Early Origins of the Synot family
The surname Synot was first found in County Wexford
(Irish: Loch Garman), founded by Vikings
as Waesfjord, and located in Southeastern Ireland
, in the province of Leinster
. "Descended from an honourable stock, of Norman extraction. They were possessed of lands in Ireland
from the time of the Invasion, and in the county where they first found footing." CITATION[CLOSE]
Lowe, Mark Anthony, Patronymica Britannica, A Dictionary of Family Names of the United Kingdom. London: John Russel Smith, 1860. Print.
They claim descent from the Marquis of Lusignan, whose descendants came into England
, at or soon after the Norman Conquest.
Early History of the Synot family
This web page shows only a small excerpt of our Synot research.Another 381 words (27 lines of text) covering the years 1172, 1344 and 1720 are included under the topic Early Synot History in all our PDF Extended History products and printed products wherever possible.
Synot Spelling Variations
Names were simply spelled as they sounded by medieval scribes and church officials. Therefore, during the lifetime of a single person, his name was often spelt in many different ways, explaining the many spelling variations
encountered while researching the name Synot. Some of these variations included: Sinnot, Sinnott, Sinnet, Sinnett, Sinot, Sinott and many more.
Early Notables of the Synot family (pre 1700)
More information is included under the topic Early Synot Notables in all our PDF Extended History products
and printed products wherever possible.
Migration of the Synot family to the New World and Oceana
In the mid-19th century, Ireland
experienced one of the worst periods in its entire history. During this decade in order to ease the pressure of the soil, which was actually depleted by the effects of the previous years' grain crops, landowners forced tenant
farmers and peasants onto tiny plots of land that barely provided the basic sustenance a family required. Conditions were worsened, though, by the population of the country, which was growing fast to roughly eight million. So when the Great Potato Famine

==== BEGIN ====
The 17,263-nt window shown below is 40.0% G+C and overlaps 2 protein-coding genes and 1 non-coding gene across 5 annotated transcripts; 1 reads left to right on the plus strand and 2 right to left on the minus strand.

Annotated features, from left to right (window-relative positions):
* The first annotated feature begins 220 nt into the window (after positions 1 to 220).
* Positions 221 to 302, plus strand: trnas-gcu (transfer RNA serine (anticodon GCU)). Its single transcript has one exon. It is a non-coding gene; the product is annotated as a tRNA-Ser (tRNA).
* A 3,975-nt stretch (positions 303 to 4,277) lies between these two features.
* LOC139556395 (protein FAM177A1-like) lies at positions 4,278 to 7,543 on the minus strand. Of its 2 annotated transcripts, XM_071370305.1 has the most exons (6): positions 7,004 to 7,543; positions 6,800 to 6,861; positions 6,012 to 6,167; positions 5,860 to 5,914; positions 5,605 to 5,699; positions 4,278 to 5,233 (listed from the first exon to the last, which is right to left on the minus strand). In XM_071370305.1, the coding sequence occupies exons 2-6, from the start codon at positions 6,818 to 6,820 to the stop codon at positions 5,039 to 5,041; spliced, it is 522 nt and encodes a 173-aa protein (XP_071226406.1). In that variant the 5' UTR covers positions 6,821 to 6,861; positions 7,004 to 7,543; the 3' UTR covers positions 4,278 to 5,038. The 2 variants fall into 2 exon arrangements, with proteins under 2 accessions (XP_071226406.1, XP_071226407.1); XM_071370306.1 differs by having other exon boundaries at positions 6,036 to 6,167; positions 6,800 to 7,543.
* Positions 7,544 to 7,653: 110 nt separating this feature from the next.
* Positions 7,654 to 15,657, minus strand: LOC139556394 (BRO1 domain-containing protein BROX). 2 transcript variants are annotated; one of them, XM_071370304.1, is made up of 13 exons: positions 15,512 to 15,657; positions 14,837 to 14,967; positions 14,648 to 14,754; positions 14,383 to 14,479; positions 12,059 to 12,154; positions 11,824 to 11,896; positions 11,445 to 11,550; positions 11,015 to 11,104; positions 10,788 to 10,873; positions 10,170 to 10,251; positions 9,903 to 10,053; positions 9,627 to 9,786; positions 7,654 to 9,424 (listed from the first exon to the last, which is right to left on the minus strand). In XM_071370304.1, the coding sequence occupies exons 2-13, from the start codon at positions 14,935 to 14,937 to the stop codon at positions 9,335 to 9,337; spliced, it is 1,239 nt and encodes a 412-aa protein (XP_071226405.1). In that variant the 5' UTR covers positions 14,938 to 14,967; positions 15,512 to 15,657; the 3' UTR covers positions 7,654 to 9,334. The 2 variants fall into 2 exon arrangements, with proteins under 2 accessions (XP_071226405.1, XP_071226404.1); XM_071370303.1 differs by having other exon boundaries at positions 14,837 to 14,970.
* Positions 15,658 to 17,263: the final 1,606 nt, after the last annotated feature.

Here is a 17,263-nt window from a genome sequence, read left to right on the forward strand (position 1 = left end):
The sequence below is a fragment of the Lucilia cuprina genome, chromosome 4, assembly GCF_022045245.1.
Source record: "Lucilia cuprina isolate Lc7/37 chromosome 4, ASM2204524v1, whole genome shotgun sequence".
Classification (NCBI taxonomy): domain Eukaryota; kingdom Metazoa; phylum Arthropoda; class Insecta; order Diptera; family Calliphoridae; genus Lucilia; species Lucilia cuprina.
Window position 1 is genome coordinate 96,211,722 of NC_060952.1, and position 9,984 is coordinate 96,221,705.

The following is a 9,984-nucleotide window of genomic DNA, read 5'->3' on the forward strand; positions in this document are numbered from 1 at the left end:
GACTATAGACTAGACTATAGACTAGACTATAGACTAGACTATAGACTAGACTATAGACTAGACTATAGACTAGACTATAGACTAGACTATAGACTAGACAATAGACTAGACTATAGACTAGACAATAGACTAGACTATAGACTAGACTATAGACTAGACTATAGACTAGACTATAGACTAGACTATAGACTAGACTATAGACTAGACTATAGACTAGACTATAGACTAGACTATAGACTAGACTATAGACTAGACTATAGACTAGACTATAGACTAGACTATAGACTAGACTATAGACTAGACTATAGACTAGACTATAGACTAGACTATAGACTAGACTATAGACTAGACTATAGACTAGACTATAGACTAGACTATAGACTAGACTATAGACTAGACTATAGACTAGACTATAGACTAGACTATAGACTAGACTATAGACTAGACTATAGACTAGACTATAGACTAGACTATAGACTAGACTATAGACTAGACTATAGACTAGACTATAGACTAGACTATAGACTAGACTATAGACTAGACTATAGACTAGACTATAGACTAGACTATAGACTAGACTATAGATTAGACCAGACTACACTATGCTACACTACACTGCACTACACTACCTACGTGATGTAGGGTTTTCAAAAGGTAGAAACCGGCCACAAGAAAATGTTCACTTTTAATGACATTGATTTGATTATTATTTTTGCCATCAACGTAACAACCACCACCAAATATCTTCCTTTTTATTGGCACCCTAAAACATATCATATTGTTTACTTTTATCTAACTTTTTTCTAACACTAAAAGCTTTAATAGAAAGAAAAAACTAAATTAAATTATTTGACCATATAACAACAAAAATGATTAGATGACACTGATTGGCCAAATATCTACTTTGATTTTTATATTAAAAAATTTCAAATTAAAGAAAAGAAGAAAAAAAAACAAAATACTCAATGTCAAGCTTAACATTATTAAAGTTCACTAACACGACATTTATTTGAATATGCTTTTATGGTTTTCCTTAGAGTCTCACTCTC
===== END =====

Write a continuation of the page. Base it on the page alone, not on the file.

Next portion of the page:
of the mid-1840s hit, starvation and diseases decimated the population. Thousands of Irish families
left the country for British North America and the United States. The new immigrants were often accommodated either in the opening western frontiers or as cheap unskilled labor in the established centers. In early passenger and immigration lists there are many immigrants bearing the name Synot: Edward Sinnott, who was on record in Torbay, Newfoundland in 1774; Dennis Sinnott, who arrived in New York in 1789; Moses Sinnot, who came to Vermont in 1854.
The Synot Motto
The motto was originally a war cry or slogan. Mottoes first began to be shown with arms in the 14th and 15th centuries, but were not in general use until the 17th century. Thus the oldest coats of arms generally do not include a motto. Mottoes seldom form part of the grant of arms: Under most heraldic authorities, a motto is an optional component of the coat of arms, and can be added to or changed at will; many families have chosen not to display a motto.
Motto: Sin not
Motto Translation: If not